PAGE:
3. Nominate legal guardians for your minor children.

This is of utmost importance if you have minor children. A testator has the freedom of testation and may appoint in his or her Will the person who will act as the children’s guardian upon his/her death. In almost all instances, the surviving parent becomes the guardian, and for this reason many people tend not to appoint a guardian when drafting a Will. However, we urge people who are in the process of getting their affairs in order to nominate a guardian in the event that the surviving parent passes away. This is essential as every parent would want the person acting as the guardian of their minor child/ren to give him/her the same love and care the parent would have given.

4. Consider how your debts may affect your estate.

The heirs to your estate are often burdened by the debt you incurred during your lifetime. It is thus important to be honest with your heirs and to start paying off your debt while you are still alive or, alternatively, to consider taking out some form of life or debt protection insurance.

It is of paramount importance to take heed of the implications of passing on without leaving a valid Will. In South Africa, if a person passes on without a valid Will, his/her estate will be administered in terms of the Intestate Succession Act, 81 of 1987. Intestate succession involves matters around ‘blood’ relationships. If one passes on intestate, one’s estate will be inherited by his/her closest blood relatives. This would entail that the deceased’s spouse will receive R250 000, 00 or a child’s portion, whichever is greater. The residue of the estate will be inherited by his/her children in equal shares. Should the deceased pass on without leaving behind a surviving spouse, the entire estate will be inherited by his/her children in equal shares. If the deceased passes away without being survived by a spouse, or any descendants, the estate will be inherited by his/her parents and thereafter by his/her closest blood relative/s.

Comprehending and dealing with the loss of a loved one is devastating. It is however advisable and strongly recommended that family members make contact with the Master of the High Court and all other relevant financial institutions as soon as is reasonably possible, as fraud and criminal activity are rife even during trying times such as death.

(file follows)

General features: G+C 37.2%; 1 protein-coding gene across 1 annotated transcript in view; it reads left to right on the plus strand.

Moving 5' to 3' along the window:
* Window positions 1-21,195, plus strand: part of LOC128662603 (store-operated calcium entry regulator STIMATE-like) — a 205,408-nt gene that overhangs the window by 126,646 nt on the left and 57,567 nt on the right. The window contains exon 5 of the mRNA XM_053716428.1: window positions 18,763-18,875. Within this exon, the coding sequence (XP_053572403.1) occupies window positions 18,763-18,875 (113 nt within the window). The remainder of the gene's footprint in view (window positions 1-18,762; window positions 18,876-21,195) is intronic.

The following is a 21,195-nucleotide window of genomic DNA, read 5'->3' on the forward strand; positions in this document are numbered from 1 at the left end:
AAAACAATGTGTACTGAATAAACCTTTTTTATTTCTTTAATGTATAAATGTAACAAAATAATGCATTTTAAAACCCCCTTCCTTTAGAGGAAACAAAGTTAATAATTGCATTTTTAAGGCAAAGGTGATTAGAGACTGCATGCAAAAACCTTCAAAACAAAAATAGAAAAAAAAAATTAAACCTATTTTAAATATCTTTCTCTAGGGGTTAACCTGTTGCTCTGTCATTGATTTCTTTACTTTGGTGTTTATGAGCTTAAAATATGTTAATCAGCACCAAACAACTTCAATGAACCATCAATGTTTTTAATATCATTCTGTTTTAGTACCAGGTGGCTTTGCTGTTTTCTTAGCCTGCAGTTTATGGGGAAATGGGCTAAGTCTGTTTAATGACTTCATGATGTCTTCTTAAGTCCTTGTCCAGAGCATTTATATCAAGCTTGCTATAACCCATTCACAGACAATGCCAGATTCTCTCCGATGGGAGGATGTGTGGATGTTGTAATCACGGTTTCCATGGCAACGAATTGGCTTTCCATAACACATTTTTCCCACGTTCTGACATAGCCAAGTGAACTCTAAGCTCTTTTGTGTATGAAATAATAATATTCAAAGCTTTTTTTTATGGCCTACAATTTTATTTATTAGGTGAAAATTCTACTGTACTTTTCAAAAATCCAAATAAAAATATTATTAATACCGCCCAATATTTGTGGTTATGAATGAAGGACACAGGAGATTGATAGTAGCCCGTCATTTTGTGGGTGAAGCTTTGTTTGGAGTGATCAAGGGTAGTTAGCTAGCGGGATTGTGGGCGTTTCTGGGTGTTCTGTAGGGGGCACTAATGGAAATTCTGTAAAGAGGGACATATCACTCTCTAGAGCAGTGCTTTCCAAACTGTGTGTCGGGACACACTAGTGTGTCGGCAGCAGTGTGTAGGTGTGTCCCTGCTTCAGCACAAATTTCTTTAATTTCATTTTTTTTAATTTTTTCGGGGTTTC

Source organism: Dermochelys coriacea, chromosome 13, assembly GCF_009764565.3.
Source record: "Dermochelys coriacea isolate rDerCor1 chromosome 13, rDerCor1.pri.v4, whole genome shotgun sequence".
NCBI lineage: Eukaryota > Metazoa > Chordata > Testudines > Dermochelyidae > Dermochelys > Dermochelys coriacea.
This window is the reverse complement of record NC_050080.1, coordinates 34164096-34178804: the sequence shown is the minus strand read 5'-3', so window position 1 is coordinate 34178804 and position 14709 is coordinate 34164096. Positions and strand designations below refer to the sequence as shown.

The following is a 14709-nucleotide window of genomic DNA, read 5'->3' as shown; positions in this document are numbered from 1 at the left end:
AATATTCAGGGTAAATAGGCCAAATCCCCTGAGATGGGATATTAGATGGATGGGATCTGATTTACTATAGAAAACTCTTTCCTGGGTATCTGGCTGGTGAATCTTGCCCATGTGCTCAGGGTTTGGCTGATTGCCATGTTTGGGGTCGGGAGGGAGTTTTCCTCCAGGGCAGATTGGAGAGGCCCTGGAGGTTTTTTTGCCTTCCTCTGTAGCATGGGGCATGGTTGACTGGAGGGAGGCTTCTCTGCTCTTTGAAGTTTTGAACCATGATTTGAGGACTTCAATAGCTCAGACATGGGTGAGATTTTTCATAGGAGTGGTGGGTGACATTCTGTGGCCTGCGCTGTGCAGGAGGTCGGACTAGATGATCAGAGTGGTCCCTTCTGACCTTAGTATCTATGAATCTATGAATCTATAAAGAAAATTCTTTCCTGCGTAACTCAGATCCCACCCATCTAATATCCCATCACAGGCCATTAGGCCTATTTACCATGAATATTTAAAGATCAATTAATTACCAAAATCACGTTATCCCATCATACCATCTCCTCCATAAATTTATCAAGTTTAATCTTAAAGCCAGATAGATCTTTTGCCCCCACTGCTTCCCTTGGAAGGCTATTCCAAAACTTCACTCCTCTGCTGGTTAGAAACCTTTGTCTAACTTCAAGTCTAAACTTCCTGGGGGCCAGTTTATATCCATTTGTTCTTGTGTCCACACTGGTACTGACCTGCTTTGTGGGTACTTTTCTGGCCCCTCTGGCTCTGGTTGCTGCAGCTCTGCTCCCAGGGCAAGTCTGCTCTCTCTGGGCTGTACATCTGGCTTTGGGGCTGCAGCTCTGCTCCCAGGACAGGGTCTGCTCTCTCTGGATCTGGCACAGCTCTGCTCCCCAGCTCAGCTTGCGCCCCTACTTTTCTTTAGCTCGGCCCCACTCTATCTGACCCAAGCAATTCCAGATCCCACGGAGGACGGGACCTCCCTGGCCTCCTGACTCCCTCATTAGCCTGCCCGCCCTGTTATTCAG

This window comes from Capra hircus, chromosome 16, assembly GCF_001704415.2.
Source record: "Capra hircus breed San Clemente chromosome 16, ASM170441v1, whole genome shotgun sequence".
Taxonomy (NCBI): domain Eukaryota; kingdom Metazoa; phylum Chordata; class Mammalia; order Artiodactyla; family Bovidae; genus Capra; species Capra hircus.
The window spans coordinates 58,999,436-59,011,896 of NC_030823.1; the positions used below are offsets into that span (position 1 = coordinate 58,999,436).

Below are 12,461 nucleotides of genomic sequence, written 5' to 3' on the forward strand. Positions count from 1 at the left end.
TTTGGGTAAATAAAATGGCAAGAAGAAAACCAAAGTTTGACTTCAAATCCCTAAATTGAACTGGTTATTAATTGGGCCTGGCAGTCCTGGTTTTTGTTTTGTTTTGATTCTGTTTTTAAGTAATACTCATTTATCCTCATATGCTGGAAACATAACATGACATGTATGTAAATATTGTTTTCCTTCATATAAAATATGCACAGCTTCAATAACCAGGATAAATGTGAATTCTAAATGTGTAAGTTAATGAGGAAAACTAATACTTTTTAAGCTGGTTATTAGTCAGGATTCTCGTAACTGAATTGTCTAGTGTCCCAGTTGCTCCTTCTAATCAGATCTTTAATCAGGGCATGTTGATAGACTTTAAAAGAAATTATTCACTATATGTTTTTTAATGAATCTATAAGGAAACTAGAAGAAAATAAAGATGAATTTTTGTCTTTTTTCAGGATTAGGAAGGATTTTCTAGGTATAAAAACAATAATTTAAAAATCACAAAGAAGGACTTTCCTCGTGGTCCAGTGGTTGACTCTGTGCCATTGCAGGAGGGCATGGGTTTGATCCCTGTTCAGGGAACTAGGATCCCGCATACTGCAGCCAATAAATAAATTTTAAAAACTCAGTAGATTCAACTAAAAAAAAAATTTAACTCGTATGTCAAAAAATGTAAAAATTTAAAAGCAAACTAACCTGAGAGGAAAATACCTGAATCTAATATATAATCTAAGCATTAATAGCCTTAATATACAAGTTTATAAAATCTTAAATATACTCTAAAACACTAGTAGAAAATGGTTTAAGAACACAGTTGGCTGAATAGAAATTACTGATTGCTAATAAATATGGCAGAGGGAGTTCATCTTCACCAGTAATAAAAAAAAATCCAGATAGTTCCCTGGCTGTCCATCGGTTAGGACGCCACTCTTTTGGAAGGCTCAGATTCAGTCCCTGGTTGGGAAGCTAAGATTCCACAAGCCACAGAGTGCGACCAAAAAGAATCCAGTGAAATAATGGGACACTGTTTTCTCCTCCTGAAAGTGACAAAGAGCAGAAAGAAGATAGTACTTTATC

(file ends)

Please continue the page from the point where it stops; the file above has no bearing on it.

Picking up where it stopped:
Click here for our complete April 2019 Newsletter

Section 17 of the Consumer Protection Act, the lacuna

By Sanele Zondi, Durban Intern

The Consumer Protection Act, 68 of 2008 (“the Act”), is one of the most important pieces of legislation for the indigent. The purpose of the Act as per section 3(1) is to promote and advance the economic and social welfare of the consumer by providing the legal framework for achieving a consumer market that is fair, accessible and responsible. The Act provides for a variety of consumer rights, but the most notable is section 17, which provides that consumers can now cancel reservations, bookings and orders, except for special ordered goods, and the supplier of the goods and services may impose a reasonable charge for cancellation.

The drafters of the Act however left a lacuna that the suppliers of goods and services have been able to exploit and use to their advantage. The term “reasonable charge” is not defined in the Act and as a result suppliers of goods and services often impose exorbitant cancellation charges to prevent consumers from cancelling their reservations, booking or orders, or to make a substantial profit despite the cancellation.

Looking at case law for an interpretation of a reasonable charge, we have found the case of Lombard V Pongola Sugar Milling where the court held that a reasonable charge/remuneration would be the usual charge for the goods. We need to consider the purpose of the Consumer Protection Act, that is to promote the economic and social welfare of consumers. Imposing exorbitant cancellation charges goes against the purpose of the Act as it creates an unfair and inaccessible market, especially to the indigent who were intended to be the beneficiaries of this legislation.

One respectfully submits that most suppliers of goods and services still follow and view cancellation of a reservation or order as repudiation and the imposition of a reasonable cancellation charge as restitution. This however, is not the approach that the Act envisages. The Act envisages the promotion of social and economic welfare of consumers and it is submitted that regulation of the reasonable charge is necessary.

 

Click here for our complete April 2019 Newsletter